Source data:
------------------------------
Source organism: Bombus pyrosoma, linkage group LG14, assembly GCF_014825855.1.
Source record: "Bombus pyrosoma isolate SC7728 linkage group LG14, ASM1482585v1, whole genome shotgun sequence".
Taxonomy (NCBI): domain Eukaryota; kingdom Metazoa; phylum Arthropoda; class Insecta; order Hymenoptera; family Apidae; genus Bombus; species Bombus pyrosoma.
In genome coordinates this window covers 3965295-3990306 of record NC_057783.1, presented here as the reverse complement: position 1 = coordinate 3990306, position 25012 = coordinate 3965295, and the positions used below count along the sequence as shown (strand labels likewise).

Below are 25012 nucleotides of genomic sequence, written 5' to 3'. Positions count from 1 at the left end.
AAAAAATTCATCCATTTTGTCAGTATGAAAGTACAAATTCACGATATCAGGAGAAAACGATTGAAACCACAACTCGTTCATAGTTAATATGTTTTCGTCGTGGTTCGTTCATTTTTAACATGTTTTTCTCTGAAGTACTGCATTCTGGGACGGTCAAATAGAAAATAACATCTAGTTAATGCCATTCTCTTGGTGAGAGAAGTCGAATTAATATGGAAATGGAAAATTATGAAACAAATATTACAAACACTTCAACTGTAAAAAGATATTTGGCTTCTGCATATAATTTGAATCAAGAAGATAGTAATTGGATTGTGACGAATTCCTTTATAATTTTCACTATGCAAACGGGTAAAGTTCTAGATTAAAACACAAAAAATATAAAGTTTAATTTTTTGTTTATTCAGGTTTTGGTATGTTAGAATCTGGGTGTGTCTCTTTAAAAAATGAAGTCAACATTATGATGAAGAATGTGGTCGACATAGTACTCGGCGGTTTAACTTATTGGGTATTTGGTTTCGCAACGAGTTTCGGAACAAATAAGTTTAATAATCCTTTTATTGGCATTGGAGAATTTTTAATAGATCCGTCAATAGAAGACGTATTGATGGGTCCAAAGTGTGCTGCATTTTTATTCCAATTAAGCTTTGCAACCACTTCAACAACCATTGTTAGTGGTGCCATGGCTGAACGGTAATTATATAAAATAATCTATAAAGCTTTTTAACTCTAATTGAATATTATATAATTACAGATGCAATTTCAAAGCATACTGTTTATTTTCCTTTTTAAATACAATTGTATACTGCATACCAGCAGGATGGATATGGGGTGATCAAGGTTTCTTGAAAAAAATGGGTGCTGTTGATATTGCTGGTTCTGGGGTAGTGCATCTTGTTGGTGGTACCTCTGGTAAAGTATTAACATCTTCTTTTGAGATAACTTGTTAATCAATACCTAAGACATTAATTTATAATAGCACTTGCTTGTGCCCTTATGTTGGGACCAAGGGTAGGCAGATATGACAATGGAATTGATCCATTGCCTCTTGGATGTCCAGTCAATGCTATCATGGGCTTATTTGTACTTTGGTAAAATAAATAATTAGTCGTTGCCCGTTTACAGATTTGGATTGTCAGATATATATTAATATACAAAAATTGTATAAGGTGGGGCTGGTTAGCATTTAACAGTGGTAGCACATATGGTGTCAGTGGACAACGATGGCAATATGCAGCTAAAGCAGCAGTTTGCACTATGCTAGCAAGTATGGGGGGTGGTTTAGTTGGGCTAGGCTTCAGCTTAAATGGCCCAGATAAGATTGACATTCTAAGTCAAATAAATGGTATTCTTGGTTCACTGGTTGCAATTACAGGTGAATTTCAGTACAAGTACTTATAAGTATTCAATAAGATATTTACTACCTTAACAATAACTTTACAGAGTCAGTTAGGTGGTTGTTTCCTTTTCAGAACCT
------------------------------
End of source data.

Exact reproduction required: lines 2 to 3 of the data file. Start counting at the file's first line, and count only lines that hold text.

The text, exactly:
Source record: "Bombus pyrosoma isolate SC7728 linkage group LG14, ASM1482585v1, whole genome shotgun sequence".
Taxonomy (NCBI): domain Eukaryota; kingdom Metazoa; phylum Arthropoda; class Insecta; order Hymenoptera; family Apidae; genus Bombus; species Bombus pyrosoma.